I believe in sending postcards. Postcards to friends and acquaintances, postcards to announce happy occasions and to commiserate on bad ones. The paths of these paperboard squares, mailed in-town and around the globe, create a web that connects world. Sending postcards is my way of sharing my life, of condensing my stories down to a few inches, of letting friends know that I remember and that I care. It reminds me who I am and who I value. I discovered this belief, however, at a point in my life when I had lost track of that entirely.
In August 2006, my perfect post-college world fell down around my feet. After a wildly successful year as a high school English teacher, I was sexually propositioned by one of my superiors and had no choice but to quit. I left the school and students that I loved; I moved out of my apartment and my city.
I was sad, scared and felt like a failure. Without geographic, personal or career markers, I felt I had lost everything.
That September, terrified of the prospect of watching other teachers and their students start school, I packed a bag, borrowed a car and hit the road, in a race to get away from the familiar. Every mile under my tires brought me a little farther away from who and what and where I ‘d been.
It’s fitting, then, that the first postcards I sent weren’t technically from me: before I snuck away, a fellow teacher had handed me a plush elephant and said “This is Arnold. He told my second graders that he is going on a trip around the country, and that he is going to send them postcards. He will, won’t he?!” I begrudgingly agreed, and began writing to the second graders as Arnold the Elephant.
I had intended to have Arnold pass the trip mashed at the bottom of my backpack, and his first few postcards were terse, uninspired and factual. But as I got farther from the familiarity of New England, I had to work harder to find facts and local lore to send back to the second grade class. I had to seek out scenic vistas and unique roadside attractions. I had to ask locals for interesting facts about their state or town. I had to care about more than my own grim escape plan.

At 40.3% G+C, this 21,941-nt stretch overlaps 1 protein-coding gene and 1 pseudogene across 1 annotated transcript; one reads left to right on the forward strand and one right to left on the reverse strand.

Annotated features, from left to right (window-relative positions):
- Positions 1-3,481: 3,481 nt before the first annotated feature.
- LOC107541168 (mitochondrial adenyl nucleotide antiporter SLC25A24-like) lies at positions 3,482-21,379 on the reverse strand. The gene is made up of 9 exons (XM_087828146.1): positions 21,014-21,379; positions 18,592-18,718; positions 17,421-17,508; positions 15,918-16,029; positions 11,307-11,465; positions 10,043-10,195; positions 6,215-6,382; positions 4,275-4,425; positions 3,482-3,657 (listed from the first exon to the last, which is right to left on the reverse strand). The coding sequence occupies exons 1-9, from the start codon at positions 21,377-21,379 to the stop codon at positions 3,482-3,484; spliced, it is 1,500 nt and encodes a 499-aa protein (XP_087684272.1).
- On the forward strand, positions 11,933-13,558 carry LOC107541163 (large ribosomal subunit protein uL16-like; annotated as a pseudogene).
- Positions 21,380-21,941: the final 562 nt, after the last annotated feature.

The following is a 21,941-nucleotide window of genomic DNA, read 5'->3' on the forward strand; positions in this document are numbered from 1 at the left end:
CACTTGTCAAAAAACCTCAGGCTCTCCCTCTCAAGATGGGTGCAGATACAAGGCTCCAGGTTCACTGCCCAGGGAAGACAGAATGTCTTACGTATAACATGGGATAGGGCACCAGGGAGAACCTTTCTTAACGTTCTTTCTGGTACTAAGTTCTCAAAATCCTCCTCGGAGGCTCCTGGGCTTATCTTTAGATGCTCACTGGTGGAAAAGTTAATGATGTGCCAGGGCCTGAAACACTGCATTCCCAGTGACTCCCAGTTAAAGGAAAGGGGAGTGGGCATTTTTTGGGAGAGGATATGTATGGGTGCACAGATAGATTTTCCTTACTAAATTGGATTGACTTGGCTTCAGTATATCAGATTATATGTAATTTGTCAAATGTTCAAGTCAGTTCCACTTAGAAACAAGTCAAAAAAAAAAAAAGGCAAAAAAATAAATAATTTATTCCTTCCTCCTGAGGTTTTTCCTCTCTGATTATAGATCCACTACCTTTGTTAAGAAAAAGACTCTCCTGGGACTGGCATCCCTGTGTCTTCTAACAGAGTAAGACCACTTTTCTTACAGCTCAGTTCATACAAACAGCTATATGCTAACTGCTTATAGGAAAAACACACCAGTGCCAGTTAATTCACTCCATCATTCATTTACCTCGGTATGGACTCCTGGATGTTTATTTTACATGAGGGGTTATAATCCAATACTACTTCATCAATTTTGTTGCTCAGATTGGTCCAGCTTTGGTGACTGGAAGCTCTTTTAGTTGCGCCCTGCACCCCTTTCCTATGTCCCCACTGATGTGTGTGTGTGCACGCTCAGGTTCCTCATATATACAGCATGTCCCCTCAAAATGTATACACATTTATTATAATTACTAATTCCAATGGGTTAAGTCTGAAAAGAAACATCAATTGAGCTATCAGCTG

Gradually, Arnold became my copilot, sitting on my dashboard wearing the souvenirs he’d gained at the last stop. When I carried him with me, he was an immediate and easy point of conversation with strangers: through him, I met innumerable folks who became our friends while we were in their town. Toting him around gave me something to be responsible for, something to care about, something to get me out of my lumpy hostel bunk-beds in the morning.
It wasn’t too long after Arnold’s migration from backpack to dashboard that I began picking out postcards to send as myself, not just as him. Our adventures had become interesting, my stories had become worth telling. I wrote about them to my family, my friends, to former-friends, distant relatives, and people I had just met in the previous state, town, or city. Postcard by postcard, sharing my adventures and myself, I recreated the bonds that I had shredded when I fled. Putting each postcard in the mail reclaimed a piece of me and took back ownership of my story.
By the time I reached the Pacific Ocean, my journey of fear and escape had become one of wonder and discovery. Instead of reveling in being alone and unknown, I was reveling in the wondrous things I did and saw and could write home about. Up the West Coast and back across the country, I explored with the intent to tell others about it. Having stories, and writing them to others, had given me back a piece of myself that I thought I had lost.
I have maintained my practice of writing postcards, even these three years later, with the tragedy behind me and my life rebuilt. I no longer need to send the cards off into the world, but I find that the practice keeps me grounded in who I am, and in who I value. Plus, the lesson that I learned with Arnold at my elbow — to enjoy the adventure and to share it — is just about the right length to fit on a postcard.
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